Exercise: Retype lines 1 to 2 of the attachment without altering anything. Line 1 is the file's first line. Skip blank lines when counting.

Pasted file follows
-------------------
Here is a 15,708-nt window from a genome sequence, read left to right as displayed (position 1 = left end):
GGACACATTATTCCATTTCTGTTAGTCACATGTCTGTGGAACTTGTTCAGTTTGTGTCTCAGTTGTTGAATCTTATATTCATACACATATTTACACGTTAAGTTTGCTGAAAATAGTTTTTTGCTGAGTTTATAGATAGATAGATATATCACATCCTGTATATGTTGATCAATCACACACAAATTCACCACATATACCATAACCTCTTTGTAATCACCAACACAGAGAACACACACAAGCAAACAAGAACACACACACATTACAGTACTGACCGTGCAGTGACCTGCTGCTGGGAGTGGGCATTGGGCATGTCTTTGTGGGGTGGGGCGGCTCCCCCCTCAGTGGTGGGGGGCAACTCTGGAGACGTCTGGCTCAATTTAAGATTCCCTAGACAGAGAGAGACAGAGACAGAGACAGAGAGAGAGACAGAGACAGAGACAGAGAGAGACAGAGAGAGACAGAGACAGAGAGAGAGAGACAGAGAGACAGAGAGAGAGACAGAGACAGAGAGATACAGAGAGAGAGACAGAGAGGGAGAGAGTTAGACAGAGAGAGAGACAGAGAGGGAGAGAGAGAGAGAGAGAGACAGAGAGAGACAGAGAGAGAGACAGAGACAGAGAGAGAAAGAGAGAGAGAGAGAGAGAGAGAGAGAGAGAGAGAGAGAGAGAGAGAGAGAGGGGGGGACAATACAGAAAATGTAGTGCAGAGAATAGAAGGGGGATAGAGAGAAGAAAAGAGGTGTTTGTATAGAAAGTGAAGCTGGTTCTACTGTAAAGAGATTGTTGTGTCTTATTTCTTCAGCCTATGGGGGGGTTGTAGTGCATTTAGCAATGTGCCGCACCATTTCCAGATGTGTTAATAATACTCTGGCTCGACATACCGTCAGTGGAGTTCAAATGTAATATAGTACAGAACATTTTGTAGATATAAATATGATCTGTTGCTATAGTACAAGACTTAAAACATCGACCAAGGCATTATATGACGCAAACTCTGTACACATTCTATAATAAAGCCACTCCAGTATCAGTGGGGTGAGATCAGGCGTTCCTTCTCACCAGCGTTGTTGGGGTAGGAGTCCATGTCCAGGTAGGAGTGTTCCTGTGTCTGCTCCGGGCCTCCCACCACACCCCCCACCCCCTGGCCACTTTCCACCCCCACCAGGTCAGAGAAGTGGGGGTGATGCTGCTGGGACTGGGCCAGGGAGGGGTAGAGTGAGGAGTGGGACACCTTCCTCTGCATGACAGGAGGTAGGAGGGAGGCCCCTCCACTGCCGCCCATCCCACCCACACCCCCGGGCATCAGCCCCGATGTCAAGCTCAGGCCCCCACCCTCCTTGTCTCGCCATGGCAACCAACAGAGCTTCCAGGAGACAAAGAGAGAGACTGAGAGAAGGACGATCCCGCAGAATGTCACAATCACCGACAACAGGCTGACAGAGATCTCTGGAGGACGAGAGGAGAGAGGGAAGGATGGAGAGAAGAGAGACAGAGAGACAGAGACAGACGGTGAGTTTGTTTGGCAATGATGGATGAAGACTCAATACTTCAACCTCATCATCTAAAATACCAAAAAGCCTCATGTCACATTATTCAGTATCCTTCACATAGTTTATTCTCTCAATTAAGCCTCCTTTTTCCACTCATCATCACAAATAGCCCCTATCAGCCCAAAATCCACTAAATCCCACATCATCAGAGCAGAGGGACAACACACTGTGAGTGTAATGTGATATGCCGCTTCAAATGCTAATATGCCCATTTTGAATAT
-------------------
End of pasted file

Here is a 15,708-nt window from a genome sequence, read left to right as displayed (position 1 = left end):
GGACACATTATTCCATTTCTGTTAGTCACATGTCTGTGGAACTTGTTCAGTTTGTGTCTCAGTTGTTGAATCTTATATTCATACACATATTTACACGTTAAGTTTGCTGAAAATAGTTTTTTGCTGAGTTTATAGATAGATAGATATATCACATCCTGTATATGTTGATCAATCACACACAAATTCACCACATATACCATAACCTCTTTGTAATCACCAACACAGAGAACACACACAAGCAAACAAGAACACACACACATTACAGTACTGACCGTGCAGTGACCTGCTGCTGGGAGTGGGCATTGGGCATGTCTTTGTGGGGTGGGGCGGCTCCCCCCTCAGTGGTGGGGGGCAACTCTGGAGACGTCTGGCTCAATTTAAGATTCCCTAGACAGAGAGAGACAGAGACAGAGACAGAGAGAGAGACAGAGACAGAGACAGAGAGAGACAGAGAGAGACAGAGACAGAGAGAGAGAGACAGAGAGACAGAGAGAGAGACAGAGACAGAGAGATACAGAGAGAGAGACAGAGAGGGAGAGAGTTAGACAGAGAGAGAGACAGAGAGGGAGAGAGAGAGAGAGAGAGACAGAGAGAGACAGAGAGAGAGACAGAGACAGAGAGAGAAAGAGAGAGAGAGAGAGAGAGAGAGAGAGAGAGAGAGAGAGAGAGAGAGAGAGGGGGGGACAATACAGAAAATGTAGTGCAGAGAATAGAAGGGGGATAGAGAGAAGAAAAGAGGTGTTTGTATAGAAAGTGAAGCTGGTTCTACTGTAAAGAGATTGTTGTGTCTTATTTCTTCAGCCTATGGGGGGGTTGTAGTGCATTTAGCAATGTGCCGCACCATTTCCAGATGTGTTAATAATACTCTGGCTCGACATACCGTCAGTGGAGTTCAAATGTAATATAGTACAGAACATTTTGTAGATATAAATATGATCTGTTGCTATAGTACAAGACTTAAAACATCGACCAAGGCATTATATGACGCAAACTCTGTACACATTCTATAATAAAGCCACTCCAGTATCAGTGGGGTGAGATCAGGCGTTCCTTCTCACCAGCGTTGTTGGGGTAGGAGTCCATGTCCAGGTAGGAGTGTTCCTGTGTCTGCTCCGGGCCTCCCACCACACCCCCCACCCCCTGGCCACTTTCCACCCCCACCAGGTCAGAGAAGTGGGGGTGATGCTGCTGGGACTGGGCCAGGGAGGGGTAGAGTGAGGAGTGGGACACCTTCCTCTGCATGACAGGAGGTAGGAGGGAGGCCCCTCCACTGCCGCCCATCCCACCCACACCCCCGGGCATCAGCCCCGATGTCAAGCTCAGGCCCCCACCCTCCTTGTCTCGCCATGGCAACCAACAGAGCTTCCAGGAGACAAAGAGAGAGACTGAGAGAAGGACGATCCCGCAGAATGTCACAATCACCGACAACAGGCTGACAGAGATCTCTGGAGGACGAGAGGAGAGAGGGAAGGATGGAGAGAAGAGAGACAGAGAGACAGAGACAGACGGTGAGTTTGTTTGGCAATGATGGATGAAGACTCAATACTTCAACCTCATCATCTAAAATACCAAAAAGCCTCATGTCACATTATTCAGTATCCTTCACATAGTTTATTCTCTCAATTAAGCCTCCTTTTTCCACTCATCATCACAAATAGCCCCTATCAGCCCAAAATCCACTAAATCCCACATCATCAGAGCAGAGGGACAACACACTGTGAGTGTAATGTGATATGCCGCTTCAAATGCTAATATGCCCATTTTGAATAT